Tonight I write as a mom – one whose heart is full of excitement, joy, anticipation and gratitude. As I write, and as you log on to read this post, my youngest son Blake is winging his way home from China. He flew out of Shanghai at 10 p.m. on Tuesday evening, and will arrive in Detroit – good Lord willing – at noon on Wednesday. Depending on how long it takes to get through customs, he will be landing in Pellston, MI at either 3 p.m. or 4:50 p.m. Either way, Ted and I will be at the Pellston airport as that door opens into the waiting area, and Blake walks through it.
I remember precisely the moment when Blake told me he wanted to go to China. He was a senior at Berry College in Rome, GA, and instead of calling to say he had a job already nailed down after graduation, he wanted to talk to me about going to China for a year to teach English. An organization in California sends Christian young men and women to China each year to teach and, through their lives, be ambassadors for our Lord.
I did not go easy into my immediate response to Blake. In fact, I broke down and cried my heart out. CHINA! Throughout that conversation and many more to come, I begged and pleaded and tried to persuade him not to go. “Anywhere but China!” I would say. “Why China?” I would question.
Then the other shoe fell. Not only was he going to China, but he wasn’t going to be paid to go. He had to raise the money himself for the entire trip and his living expenses for a year through contributions. Finally, I felt a wave of relief! He would never be able to come up with all that money! But he did, and in August – after graduating from college in May – he flew to Los Angeles for two weeks of training, then on to China for a year of teaching. I went into mourning. I cried, I prayed, I worried, I spent sleepless nights wide-eyed and restless. I tried to be supportive when I talked to Blake on the phone, but I know my every emotion showed through my shallow words. I wanted my boy home – or at least on this side of the world. I was miserable.
It had been my plan to read through the Bible that year, and in January I half-heartedly began. My new Bible had a section explaining how to do that – with chapter and verse marked for each day. And so I started, rapidly becoming more dedicated to completing the task than most anything I had ever promised myself to do before. I would begin each day with a prayer that went basically like this: “Please Lord, show me something in Your book today that will give me peace about Blake being in China.”
I cannot tell you that it was a specific verse that helped me get to the point of peace. What it was, I think, was losing myself in the Old Testament and studying how God has a plan for each of us. We can choose to ignore that plan and be miserable, or we can follow that plan and find peace. What I had to learn was that God’s plan for Blake was for him to go to China, and His plan for me was to be a supportive mother. I do remember specifically the moment it was laid on my heart that a supportive mother is what I would be. It happened as I prayed in my car on the way to work on a cold March morning in south Georgia. I pulled to a stop before I turned off our dirt road onto the paved highway, and I thanked God for allowing me to see what I should have been doing since “China” was first mentioned. I asked to be forgiven for being so non-supportive and negative. Immediately – the peace. The next time Blake and I talked, I asked his forgiveness as well.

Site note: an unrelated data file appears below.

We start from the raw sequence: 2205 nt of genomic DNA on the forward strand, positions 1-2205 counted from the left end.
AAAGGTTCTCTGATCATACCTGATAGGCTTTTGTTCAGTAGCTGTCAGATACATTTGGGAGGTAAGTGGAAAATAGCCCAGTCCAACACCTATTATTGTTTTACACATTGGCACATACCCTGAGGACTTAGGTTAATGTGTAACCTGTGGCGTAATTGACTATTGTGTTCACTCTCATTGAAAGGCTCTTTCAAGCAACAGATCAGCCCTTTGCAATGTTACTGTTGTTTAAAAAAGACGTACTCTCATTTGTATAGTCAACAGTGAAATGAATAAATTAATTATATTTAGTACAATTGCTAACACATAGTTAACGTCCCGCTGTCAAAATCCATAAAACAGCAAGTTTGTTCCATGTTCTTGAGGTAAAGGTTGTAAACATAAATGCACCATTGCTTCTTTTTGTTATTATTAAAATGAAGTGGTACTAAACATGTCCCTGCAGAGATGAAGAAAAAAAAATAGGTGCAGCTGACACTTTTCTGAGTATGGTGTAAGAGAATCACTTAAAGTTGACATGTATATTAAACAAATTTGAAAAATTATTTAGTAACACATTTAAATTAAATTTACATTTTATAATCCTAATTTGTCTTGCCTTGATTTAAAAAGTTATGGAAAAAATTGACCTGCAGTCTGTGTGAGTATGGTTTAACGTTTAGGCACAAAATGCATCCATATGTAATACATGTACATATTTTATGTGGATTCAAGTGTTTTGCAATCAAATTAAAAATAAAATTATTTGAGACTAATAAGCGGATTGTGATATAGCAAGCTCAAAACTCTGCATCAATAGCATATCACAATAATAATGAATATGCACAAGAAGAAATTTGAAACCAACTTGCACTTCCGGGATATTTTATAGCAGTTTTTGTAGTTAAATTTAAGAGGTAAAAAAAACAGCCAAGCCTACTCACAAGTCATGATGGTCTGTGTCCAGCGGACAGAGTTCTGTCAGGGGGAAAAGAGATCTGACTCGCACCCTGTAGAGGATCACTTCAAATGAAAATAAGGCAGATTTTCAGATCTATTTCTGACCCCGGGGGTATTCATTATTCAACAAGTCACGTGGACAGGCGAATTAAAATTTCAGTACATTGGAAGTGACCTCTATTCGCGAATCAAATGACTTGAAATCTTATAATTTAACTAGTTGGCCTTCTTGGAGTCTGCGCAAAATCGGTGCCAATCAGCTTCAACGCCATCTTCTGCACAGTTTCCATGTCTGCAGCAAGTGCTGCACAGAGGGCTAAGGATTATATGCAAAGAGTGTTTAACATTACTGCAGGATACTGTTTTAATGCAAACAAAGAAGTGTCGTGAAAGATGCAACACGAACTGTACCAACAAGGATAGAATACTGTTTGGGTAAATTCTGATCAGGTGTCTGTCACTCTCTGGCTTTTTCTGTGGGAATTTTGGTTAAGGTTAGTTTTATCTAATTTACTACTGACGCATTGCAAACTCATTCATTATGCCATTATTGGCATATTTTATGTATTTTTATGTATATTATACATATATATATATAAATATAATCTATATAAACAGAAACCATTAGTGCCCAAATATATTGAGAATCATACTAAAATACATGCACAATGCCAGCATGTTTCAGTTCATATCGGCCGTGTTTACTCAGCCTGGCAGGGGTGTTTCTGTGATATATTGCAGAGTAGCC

When Blake came home that June, he immediately began seminary in Orlando, Florida. His first year in China had taught him there was so much need there, and there was such an openness in the people of China to accept what they tried to “teach”. He also learned that he clearly needed a different kind of education in order to complete the plan. Three years later, he graduated from seminary with a Masters in Theology. That fall he began a four-year commitment to China – spending two years in Beijing in language school, then the last two years teaching in a Chinese university and spreading the Good News wherever possible. All of that time has been supported by contributions from friends, family and churches, and from many individuals who don’t even know Blake, but have wanted to support what he was doing. God is indeed good.
After four years, each “teacher” is given an opportunity for a one-year furlough. Blake is choosing to be home for at least two years. He wants to connect back to his country, his family, his friends, and his supporters. He will be actively seeking employment as soon as he arrives back in the states.
Please pray with me for his safe travels back and for God to once again open doors. I certainly will never again be anything but supportive in whatever God asks from my children. After all, and this was the hardest thing to accept, they are not really mine. They are just on loan from God. And God makes no mistakes.
Note 1: Header is from Blake’s visit to Mackinac Island last summer.
Note 2: For the rest of the week (through the 4th of July), I won’t be posting a blog daily, but please check here to see if I’ve written anything or posted pictures. I know from past experience that it will take Blake three days to get through jet lag and have his inner clock set once again to American time (China is 12 hours ahead of us). He will be with us for 10 days before flying to Atlanta to begin his job search, and I plan to enjoy every moment! God bless you all.